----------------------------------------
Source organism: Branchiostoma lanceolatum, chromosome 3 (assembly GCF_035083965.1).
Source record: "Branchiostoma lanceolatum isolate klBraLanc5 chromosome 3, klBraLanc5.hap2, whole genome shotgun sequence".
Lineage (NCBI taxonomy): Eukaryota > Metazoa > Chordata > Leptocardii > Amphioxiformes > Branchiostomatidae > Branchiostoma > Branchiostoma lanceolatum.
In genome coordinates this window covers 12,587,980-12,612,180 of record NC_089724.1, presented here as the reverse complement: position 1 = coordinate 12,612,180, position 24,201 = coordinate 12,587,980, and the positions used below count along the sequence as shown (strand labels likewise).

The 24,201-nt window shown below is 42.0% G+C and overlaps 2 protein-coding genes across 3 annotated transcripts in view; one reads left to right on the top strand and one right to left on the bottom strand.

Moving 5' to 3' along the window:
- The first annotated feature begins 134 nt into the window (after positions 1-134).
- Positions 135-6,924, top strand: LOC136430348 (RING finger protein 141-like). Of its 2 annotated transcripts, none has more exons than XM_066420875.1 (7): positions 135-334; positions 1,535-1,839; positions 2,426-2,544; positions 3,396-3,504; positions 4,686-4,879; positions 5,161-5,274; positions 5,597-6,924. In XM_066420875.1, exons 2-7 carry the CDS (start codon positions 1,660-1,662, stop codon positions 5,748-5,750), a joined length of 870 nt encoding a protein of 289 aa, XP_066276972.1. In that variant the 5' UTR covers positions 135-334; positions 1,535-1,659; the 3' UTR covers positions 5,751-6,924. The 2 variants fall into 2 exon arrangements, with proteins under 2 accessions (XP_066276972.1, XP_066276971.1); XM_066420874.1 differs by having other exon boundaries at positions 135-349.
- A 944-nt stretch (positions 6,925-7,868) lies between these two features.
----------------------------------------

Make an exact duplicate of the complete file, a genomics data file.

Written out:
Source organism: Branchiostoma lanceolatum, chromosome 3 (assembly GCF_035083965.1).
Source record: "Branchiostoma lanceolatum isolate klBraLanc5 chromosome 3, klBraLanc5.hap2, whole genome shotgun sequence".
Lineage (NCBI taxonomy): Eukaryota > Metazoa > Chordata > Leptocardii > Amphioxiformes > Branchiostomatidae > Branchiostoma > Branchiostoma lanceolatum.
In genome coordinates this window covers 12,587,980-12,612,180 of record NC_089724.1, presented here as the reverse complement: position 1 = coordinate 12,612,180, position 24,201 = coordinate 12,587,980, and the positions used below count along the sequence as shown (strand labels likewise).

The 24,201-nt window shown below is 42.0% G+C and overlaps 2 protein-coding genes across 3 annotated transcripts in view; one reads left to right on the top strand and one right to left on the bottom strand.

Moving 5' to 3' along the window:
- The first annotated feature begins 134 nt into the window (after positions 1-134).
- Positions 135-6,924, top strand: LOC136430348 (RING finger protein 141-like). Of its 2 annotated transcripts, none has more exons than XM_066420875.1 (7): positions 135-334; positions 1,535-1,839; positions 2,426-2,544; positions 3,396-3,504; positions 4,686-4,879; positions 5,161-5,274; positions 5,597-6,924. In XM_066420875.1, exons 2-7 carry the CDS (start codon positions 1,660-1,662, stop codon positions 5,748-5,750), a joined length of 870 nt encoding a protein of 289 aa, XP_066276972.1. In that variant the 5' UTR covers positions 135-334; positions 1,535-1,659; the 3' UTR covers positions 5,751-6,924. The 2 variants fall into 2 exon arrangements, with proteins under 2 accessions (XP_066276972.1, XP_066276971.1); XM_066420874.1 differs by having other exon boundaries at positions 135-349.
- A 944-nt stretch (positions 6,925-7,868) lies between these two features.